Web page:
***NOTE: I only prepare or file homestead declarations for estate planning clients. The guide below is intended to provide you assistance in preparing and recording a homestead declaration on your own.
Periodically I receive questions about asset protection for the client’s primary residence. In Nevada, that’s an easy problem to solve. Nevada offers one of the most generous homestead exemption laws in the country. This is a huge benefit for Nevada residents thanks to Nevada’s strong public policy in preventing its residents from losing their homes over a judgment. Here’s what you need to do:
- Visit the Clark County Assessor’s webpage for their detailed explanation on what the Homestead Law offers. You’ll also find a link to the downloadable and
fillable pdf Declaration of Homestead form. This form is recognized in every county in Nevada, not just Clark.
- You’ll need to enter the Assessor’s Parcel Number (APN) for your property. If you live in Clark County, look it up through this link. If not, contact your County Assessor for the number.
- Enter in your name and contact info in the “recording requested by” section.
- Check the box next to your marital/declaration status.
- Check the box next to your home type.
- Using the official record you looked up earlier to find your APN, enter in the name on title.
- On the next line enter the name of the person(s) claiming the homestead protection.
- Now enter your city and county.
- Again, using that APN record, enter in the legal description of the property. You might need to pull up the deed to do this. If the description won’t fit, type in “See Exhibit A” and then, on a separate piece of paper titled “Exhibit A,” type in the exact legal description.
- The person on title will need to sign before a notary. So at this point, print it out, date it, and sign in front of a notary.
Now, go back to the Clark County Assessor’s webpage and follow the procedures for recording the document. Recording fees are $40. You may either walk in the homestead declaration or mail it.
In less than 10 minutes you can prepare a document that will offer some of the best asset protection benefits you’ll ever need!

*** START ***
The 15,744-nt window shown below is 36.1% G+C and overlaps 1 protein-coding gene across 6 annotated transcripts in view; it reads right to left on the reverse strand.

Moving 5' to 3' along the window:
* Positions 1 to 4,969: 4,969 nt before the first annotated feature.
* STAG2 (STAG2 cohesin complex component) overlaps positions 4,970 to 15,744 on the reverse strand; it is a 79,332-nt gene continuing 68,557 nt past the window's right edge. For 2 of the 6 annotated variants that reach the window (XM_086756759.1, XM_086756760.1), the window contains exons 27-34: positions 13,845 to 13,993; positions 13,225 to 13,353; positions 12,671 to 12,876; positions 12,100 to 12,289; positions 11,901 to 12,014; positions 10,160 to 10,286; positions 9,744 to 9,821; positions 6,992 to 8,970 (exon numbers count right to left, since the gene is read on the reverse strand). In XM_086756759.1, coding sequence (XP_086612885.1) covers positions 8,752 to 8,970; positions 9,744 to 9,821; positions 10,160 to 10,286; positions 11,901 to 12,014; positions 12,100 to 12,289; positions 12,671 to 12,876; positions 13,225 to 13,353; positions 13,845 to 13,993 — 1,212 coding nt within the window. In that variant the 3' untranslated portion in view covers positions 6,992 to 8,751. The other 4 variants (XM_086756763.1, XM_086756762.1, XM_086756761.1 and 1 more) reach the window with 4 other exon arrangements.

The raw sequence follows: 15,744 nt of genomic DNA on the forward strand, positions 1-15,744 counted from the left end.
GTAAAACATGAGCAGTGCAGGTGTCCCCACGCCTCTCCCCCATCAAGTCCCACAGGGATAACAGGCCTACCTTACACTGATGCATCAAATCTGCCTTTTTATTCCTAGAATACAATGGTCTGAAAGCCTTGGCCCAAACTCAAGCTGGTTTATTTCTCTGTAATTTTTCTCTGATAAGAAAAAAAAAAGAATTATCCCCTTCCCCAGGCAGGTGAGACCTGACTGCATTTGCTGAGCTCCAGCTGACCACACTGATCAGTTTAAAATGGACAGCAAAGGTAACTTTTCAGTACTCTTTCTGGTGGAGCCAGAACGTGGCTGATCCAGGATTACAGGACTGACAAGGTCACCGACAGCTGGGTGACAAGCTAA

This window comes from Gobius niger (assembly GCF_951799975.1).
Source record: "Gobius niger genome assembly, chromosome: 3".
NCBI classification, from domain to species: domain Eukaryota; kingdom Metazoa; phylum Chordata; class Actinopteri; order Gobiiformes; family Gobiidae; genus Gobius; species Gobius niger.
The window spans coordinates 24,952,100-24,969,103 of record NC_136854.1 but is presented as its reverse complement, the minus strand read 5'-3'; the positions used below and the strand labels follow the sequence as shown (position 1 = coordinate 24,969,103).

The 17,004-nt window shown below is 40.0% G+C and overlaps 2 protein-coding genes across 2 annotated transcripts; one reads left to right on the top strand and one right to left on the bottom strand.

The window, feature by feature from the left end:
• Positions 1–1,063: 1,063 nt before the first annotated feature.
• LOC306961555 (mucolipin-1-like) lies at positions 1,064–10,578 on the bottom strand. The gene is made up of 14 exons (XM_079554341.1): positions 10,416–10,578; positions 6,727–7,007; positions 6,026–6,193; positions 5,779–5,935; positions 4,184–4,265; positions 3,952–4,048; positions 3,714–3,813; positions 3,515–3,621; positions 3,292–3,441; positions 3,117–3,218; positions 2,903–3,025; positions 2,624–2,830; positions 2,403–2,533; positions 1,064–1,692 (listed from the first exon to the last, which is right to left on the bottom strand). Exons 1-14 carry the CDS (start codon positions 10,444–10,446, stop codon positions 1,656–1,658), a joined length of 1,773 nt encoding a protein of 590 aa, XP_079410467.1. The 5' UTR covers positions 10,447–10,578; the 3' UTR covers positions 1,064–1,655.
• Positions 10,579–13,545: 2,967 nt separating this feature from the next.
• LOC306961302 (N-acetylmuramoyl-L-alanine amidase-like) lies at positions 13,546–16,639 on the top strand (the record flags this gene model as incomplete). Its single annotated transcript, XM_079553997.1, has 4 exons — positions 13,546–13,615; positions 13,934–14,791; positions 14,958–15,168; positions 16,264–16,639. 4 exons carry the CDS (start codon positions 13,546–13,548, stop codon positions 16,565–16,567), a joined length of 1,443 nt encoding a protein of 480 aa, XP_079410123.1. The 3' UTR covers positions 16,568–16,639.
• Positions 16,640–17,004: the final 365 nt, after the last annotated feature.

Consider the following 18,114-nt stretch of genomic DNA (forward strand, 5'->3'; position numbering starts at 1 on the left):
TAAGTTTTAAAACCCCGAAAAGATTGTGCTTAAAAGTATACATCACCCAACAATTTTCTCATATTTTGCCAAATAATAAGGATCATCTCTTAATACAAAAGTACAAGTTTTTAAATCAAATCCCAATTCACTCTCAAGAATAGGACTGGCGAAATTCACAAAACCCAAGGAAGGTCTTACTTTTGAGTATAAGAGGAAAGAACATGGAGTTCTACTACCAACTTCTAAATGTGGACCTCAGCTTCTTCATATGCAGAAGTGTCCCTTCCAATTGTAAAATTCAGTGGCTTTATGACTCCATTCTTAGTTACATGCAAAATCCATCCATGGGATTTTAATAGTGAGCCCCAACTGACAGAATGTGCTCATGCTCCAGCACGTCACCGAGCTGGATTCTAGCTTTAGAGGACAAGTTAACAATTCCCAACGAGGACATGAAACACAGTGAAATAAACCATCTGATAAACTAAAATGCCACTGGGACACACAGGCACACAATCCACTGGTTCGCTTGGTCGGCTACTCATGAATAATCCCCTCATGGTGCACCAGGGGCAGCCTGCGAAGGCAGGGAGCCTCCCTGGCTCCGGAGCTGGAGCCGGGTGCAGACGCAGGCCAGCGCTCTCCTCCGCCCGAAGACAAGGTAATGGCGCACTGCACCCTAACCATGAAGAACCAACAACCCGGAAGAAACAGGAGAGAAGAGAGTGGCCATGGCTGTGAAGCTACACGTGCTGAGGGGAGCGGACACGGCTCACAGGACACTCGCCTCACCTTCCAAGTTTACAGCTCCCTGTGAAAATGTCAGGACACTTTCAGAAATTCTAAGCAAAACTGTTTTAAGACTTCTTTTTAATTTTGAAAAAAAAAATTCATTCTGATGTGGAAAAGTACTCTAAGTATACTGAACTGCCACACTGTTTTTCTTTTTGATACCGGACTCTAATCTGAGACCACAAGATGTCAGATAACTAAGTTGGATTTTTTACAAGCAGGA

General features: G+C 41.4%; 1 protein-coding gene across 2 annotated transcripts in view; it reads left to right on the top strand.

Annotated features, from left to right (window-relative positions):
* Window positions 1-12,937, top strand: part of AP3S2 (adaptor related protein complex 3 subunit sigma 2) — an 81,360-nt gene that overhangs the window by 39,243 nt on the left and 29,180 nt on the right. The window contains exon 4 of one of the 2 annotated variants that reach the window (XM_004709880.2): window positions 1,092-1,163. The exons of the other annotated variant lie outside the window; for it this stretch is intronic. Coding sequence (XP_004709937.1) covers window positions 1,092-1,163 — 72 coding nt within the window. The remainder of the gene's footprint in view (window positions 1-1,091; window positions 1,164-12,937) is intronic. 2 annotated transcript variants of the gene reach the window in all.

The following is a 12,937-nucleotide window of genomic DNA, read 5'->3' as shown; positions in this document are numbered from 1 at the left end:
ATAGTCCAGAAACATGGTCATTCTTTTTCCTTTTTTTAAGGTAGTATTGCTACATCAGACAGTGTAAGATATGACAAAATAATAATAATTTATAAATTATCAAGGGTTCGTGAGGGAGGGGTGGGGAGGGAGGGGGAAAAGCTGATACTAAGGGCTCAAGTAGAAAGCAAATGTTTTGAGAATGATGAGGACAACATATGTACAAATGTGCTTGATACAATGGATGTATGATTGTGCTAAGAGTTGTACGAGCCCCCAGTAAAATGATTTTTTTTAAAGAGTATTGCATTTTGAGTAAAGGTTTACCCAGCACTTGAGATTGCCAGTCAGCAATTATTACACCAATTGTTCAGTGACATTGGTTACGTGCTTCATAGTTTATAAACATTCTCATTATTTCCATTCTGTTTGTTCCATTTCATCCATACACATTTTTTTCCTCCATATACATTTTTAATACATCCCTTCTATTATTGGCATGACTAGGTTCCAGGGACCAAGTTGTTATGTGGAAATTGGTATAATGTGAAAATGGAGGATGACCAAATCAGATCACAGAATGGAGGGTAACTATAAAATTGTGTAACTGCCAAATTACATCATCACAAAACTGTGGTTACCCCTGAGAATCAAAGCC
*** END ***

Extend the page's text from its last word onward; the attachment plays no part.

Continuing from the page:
I have recorded a homestead on my property, but have recently deeded the property into my revocable living trust. Do I need to refile a homestead declaration?
No. Per NRS 115.020(5), moving an already “homesteaded” property into your revocable trust, so long as you are its beneficiary, will not require you to re-file. However, if the beneficial owner changes, re-filing is necessary to secure the protection
No. When you check ‘Married (filing jointly)’ you can declare your homestead without your spouse countersigning. That is true of anyone declaring a homestead for more than themselves so long as the person’s name is on title and the appropriate box is checked.
The homestead exemption protect $550,000 in equity in your home. So a home worth $600,000 is still fully protected when the owner has a mortgage of greater than $50,000 (resulting in net equity of $550K or less).
Yes. The homestead exemption precludes a creditor from forcing the sale of your home while you live there, but a creditor can still lien your home to collect upon a sale. (Note that a homestead does not protect you from a mortgage lien where the home itself was specifically pledged as security on a promissory note.)
Follow the link in step 2 and then find your property either by ‘Owner Name’ or ‘Address’ in the column just to the left of the middle of the page under the ‘Search’ heading. Once you find your listing you can click on the previously recorded deed to pull that up and locate the legal description.